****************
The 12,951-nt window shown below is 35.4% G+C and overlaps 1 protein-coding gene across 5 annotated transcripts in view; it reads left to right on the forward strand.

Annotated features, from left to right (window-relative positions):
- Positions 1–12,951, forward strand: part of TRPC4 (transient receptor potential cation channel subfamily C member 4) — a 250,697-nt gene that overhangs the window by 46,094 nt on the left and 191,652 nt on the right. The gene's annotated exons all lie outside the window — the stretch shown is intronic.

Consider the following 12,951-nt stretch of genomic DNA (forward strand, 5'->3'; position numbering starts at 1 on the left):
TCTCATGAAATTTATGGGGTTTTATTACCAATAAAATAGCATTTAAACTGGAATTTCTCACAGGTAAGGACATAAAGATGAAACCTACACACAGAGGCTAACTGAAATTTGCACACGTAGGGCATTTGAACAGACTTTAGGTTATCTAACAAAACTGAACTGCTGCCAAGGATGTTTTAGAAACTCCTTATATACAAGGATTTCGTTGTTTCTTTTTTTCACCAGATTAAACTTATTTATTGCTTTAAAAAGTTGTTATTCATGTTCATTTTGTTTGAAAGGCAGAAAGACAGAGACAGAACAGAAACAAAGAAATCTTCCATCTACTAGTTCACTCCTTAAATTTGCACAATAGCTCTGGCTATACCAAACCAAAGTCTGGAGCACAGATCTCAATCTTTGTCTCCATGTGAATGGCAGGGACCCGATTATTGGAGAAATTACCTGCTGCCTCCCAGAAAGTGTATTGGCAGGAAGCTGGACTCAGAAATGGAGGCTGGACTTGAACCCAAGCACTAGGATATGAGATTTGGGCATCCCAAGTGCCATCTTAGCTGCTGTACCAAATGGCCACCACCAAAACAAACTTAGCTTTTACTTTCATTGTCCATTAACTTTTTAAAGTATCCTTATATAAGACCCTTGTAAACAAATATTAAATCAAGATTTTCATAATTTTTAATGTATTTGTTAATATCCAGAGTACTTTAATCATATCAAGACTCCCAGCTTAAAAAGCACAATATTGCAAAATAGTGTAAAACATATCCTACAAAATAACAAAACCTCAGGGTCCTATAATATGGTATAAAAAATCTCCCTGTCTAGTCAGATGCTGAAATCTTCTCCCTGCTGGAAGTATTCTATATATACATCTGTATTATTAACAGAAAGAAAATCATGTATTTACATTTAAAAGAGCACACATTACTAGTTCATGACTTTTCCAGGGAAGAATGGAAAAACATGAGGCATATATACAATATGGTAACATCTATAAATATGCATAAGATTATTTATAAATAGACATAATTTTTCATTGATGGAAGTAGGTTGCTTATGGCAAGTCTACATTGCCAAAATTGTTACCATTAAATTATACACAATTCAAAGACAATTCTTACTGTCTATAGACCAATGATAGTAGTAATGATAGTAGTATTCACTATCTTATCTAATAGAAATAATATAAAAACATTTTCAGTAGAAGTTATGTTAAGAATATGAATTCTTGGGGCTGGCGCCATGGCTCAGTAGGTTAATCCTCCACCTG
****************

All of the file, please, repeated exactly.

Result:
The 12,951-nt window shown below is 35.4% G+C and overlaps 1 protein-coding gene across 5 annotated transcripts in view; it reads left to right on the forward strand.

Annotated features, from left to right (window-relative positions):
- Positions 1–12,951, forward strand: part of TRPC4 (transient receptor potential cation channel subfamily C member 4) — a 250,697-nt gene that overhangs the window by 46,094 nt on the left and 191,652 nt on the right. The gene's annotated exons all lie outside the window — the stretch shown is intronic.

Consider the following 12,951-nt stretch of genomic DNA (forward strand, 5'->3'; position numbering starts at 1 on the left):
TCTCATGAAATTTATGGGGTTTTATTACCAATAAAATAGCATTTAAACTGGAATTTCTCACAGGTAAGGACATAAAGATGAAACCTACACACAGAGGCTAACTGAAATTTGCACACGTAGGGCATTTGAACAGACTTTAGGTTATCTAACAAAACTGAACTGCTGCCAAGGATGTTTTAGAAACTCCTTATATACAAGGATTTCGTTGTTTCTTTTTTTCACCAGATTAAACTTATTTATTGCTTTAAAAAGTTGTTATTCATGTTCATTTTGTTTGAAAGGCAGAAAGACAGAGACAGAACAGAAACAAAGAAATCTTCCATCTACTAGTTCACTCCTTAAATTTGCACAATAGCTCTGGCTATACCAAACCAAAGTCTGGAGCACAGATCTCAATCTTTGTCTCCATGTGAATGGCAGGGACCCGATTATTGGAGAAATTACCTGCTGCCTCCCAGAAAGTGTATTGGCAGGAAGCTGGACTCAGAAATGGAGGCTGGACTTGAACCCAAGCACTAGGATATGAGATTTGGGCATCCCAAGTGCCATCTTAGCTGCTGTACCAAATGGCCACCACCAAAACAAACTTAGCTTTTACTTTCATTGTCCATTAACTTTTTAAAGTATCCTTATATAAGACCCTTGTAAACAAATATTAAATCAAGATTTTCATAATTTTTAATGTATTTGTTAATATCCAGAGTACTTTAATCATATCAAGACTCCCAGCTTAAAAAGCACAATATTGCAAAATAGTGTAAAACATATCCTACAAAATAACAAAACCTCAGGGTCCTATAATATGGTATAAAAAATCTCCCTGTCTAGTCAGATGCTGAAATCTTCTCCCTGCTGGAAGTATTCTATATATACATCTGTATTATTAACAGAAAGAAAATCATGTATTTACATTTAAAAGAGCACACATTACTAGTTCATGACTTTTCCAGGGAAGAATGGAAAAACATGAGGCATATATACAATATGGTAACATCTATAAATATGCATAAGATTATTTATAAATAGACATAATTTTTCATTGATGGAAGTAGGTTGCTTATGGCAAGTCTACATTGCCAAAATTGTTACCATTAAATTATACACAATTCAAAGACAATTCTTACTGTCTATAGACCAATGATAGTAGTAATGATAGTAGTATTCACTATCTTATCTAATAGAAATAATATAAAAACATTTTCAGTAGAAGTTATGTTAAGAATATGAATTCTTGGGGCTGGCGCCATGGCTCAGTAGGTTAATCCTCCACCTG